White Supremacists in Jena for Martin Luther King Jr. Day

Tomorrow, January 21, a group of white supremacists/nationalists plan to rally in Jena, Louisiana on MLK Day as a counter demonstration to the national support for six black high schoolers unfairly tried and overcharged in an attack on a white boy at the local high school. The general narrative of the incidents in the town, if not the facts, is widely known after September 20 when more than 20,000 people from across the nation flooded into the small oil and lumber town (see my feature article and timeline). It was one of the largest demonstrations in this country on racial injustice in over a decade (though, no doubt that the Mayday 2006 rallies across the nation were larger).

At first the town officials in Jena blocked the white supremacists from acquiring a permit. After filing a lawsuit, a judge rightly returned the group’s first amendment rights to “peaceably assemble.” I’m not familiar with how the group has advertised this event, so it remains unclear whether they plan to be peaceful. I’ve of course heard news that groups will be traveling to Jena to counter this counter demonstration.

A couple family members of the original six boys, along with other black and white community members, have joined a national coalition to confront the racist slogans of the counter protesters in Jena tomorrow. From my limited knowledge, there is no intention of aggressive confrontation from the groups in the national coalition, but militant anti-racist groups in the south may do so regardless of the will of the larger coalition.

The controversy here in New Orleans among individuals involved over this past summer, when much of the grassroots work started to put Jena on the map, is about the consent of the Jena families. The people pushing the event in New Orleans are people who moved to New Orleans in the last four months and, although that’s not necessarily a mark against them, it’s the evasive way some questions of accountability have been answered. Such as: what is the strategy for the counter-counter demonstration? Have you made preparations in case there is violence (medics, etc)?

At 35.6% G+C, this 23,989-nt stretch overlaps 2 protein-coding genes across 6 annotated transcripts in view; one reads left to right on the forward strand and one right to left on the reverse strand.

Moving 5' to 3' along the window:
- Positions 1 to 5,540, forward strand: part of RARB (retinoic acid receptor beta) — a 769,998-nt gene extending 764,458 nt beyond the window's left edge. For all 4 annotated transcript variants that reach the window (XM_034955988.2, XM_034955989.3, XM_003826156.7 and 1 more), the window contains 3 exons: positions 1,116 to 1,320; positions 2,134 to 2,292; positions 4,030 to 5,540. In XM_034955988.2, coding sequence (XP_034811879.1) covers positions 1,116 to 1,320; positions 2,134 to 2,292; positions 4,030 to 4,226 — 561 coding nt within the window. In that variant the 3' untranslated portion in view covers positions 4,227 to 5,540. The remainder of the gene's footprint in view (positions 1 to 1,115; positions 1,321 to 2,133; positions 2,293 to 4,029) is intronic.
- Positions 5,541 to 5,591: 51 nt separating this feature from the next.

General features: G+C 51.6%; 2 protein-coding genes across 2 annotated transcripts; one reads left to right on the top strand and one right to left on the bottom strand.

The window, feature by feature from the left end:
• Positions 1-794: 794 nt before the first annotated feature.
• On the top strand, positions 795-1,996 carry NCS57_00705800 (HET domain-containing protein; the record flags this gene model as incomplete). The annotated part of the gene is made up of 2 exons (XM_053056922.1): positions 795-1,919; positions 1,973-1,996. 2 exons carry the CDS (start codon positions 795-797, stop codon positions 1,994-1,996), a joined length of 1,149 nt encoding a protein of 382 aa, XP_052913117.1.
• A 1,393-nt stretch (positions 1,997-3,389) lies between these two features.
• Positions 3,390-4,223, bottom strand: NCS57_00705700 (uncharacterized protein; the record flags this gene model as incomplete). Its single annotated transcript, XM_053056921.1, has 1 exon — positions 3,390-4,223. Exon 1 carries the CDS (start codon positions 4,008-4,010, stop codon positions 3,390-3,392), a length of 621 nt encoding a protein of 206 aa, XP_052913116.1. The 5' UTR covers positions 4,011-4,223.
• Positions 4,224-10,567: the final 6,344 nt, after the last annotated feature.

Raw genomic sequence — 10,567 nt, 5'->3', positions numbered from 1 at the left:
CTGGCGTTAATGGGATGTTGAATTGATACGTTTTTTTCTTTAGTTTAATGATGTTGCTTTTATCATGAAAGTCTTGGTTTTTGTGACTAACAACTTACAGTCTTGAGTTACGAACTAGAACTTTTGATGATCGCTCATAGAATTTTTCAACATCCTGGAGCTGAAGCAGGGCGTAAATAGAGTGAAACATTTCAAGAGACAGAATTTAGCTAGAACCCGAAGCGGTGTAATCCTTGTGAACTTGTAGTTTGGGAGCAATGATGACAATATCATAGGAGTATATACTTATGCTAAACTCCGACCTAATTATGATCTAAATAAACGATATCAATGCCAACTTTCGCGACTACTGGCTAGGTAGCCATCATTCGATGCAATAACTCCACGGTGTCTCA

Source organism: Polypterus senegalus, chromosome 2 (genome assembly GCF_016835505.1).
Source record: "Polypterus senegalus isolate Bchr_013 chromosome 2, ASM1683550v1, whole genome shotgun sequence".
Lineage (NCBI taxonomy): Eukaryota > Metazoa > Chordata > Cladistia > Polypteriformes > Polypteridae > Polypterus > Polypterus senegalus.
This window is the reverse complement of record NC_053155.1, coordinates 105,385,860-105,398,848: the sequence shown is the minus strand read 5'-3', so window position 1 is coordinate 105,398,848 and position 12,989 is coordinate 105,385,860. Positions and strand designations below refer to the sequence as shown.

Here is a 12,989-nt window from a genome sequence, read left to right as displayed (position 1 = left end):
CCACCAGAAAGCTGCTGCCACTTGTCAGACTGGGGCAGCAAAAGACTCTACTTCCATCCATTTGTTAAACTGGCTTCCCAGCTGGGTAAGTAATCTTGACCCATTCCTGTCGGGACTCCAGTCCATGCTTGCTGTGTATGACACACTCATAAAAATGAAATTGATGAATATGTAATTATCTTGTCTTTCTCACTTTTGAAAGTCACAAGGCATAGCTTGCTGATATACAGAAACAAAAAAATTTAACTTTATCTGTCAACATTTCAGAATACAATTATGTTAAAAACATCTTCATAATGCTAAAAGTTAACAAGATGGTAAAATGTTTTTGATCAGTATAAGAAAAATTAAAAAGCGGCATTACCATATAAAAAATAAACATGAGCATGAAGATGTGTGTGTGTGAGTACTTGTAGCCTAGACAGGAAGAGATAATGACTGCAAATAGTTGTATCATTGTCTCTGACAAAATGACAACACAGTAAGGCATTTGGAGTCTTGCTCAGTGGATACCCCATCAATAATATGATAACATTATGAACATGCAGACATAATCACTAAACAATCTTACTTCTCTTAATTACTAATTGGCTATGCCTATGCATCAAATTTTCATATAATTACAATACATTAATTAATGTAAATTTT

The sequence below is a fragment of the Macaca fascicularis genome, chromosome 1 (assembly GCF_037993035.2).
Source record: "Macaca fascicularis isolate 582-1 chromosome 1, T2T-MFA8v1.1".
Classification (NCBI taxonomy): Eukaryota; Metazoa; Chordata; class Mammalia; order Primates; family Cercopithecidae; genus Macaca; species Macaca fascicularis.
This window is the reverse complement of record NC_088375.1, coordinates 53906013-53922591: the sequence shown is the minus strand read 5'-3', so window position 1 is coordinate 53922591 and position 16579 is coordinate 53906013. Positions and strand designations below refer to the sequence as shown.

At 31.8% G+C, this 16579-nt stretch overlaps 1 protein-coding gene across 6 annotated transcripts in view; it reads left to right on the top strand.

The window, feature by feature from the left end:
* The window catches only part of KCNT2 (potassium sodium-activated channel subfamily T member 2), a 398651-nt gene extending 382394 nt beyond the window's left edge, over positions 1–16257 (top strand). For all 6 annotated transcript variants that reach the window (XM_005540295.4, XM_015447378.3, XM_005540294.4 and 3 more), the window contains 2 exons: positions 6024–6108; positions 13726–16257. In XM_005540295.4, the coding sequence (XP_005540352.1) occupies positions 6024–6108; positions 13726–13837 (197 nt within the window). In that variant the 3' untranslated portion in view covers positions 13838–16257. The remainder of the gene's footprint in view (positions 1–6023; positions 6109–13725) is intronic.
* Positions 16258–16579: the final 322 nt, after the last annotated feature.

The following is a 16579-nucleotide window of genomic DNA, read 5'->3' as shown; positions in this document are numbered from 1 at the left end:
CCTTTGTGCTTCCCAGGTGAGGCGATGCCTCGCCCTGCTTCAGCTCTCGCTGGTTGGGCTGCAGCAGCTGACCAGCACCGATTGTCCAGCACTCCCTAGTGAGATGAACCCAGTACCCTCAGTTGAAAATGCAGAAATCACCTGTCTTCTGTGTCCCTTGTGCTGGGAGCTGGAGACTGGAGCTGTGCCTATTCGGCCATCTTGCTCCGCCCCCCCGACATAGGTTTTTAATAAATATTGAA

I’m not in a position of experience in organizing to decisively favor to either: 1) confront racists anywhere or 2) respect the wishes of many family members of the Jena 6 who do not want there to be scene, potentially riotous, when they favor ignoring the white supremacists instead of giving them a platform for their cause.

I do have a friend going (though only to meet up and travel back with folks coming from another city) and hope that all ends without incident.
Peace be on Jena tomorrow.

Published in: on January 20, 2008 at 7:50 pm  Comments (2)  

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2 CommentsLeave a comment

  1. U motherfuckers need to quit being so ingorant (im black)

  2. the day ended without violence. from what i saw there was one arrest of a member of the New Black Panther Party after the NBPP crossed police lines. In their refusal to be pushed away by officers, a member of the NBPP was arrested and charged with 2nd degree assault of an officer.

    The main counter counter protest was organized by RCP. Folks gathered at a park near the court house where the nationalists were meeting and marched together to confront the racists by “drowning them out with chants”- after a mere 30 mins (max) of yelling at the white nationalists, leaders of the RCP declared that our job was done and that the Nationalists had heard us.

    if anything the action slightly delayed the start of the nationalist rally.

    After the majority of protesters left a small group of ~15 folks stayed behind. The police force quickly relocated these protesters to their ‘free speech zone’, located conveniently in a parking lot behind the court house. From here no one could see or hear the protesters. After a couple hours of watching the nationalist and police share a BBQ, the remaining protesters walked back to a now empty parking lot and returned home.

    After being there, i do feel like its important to be opposing racist groups that try to take to the streets . The fact that they brought sawed off shot guns with them and presented themselves and a threating force to blacks and anti fascists is appalling, and it needs to be known (and shown) that they are not tolerated. I dont think that his action proved any of that, but i do think there are good questions and conversations that can come out of it.

    Just as before, i am still uncertain of how to balance the need to actively oppose fascists and to respect the wants of communities impacted by such actions.

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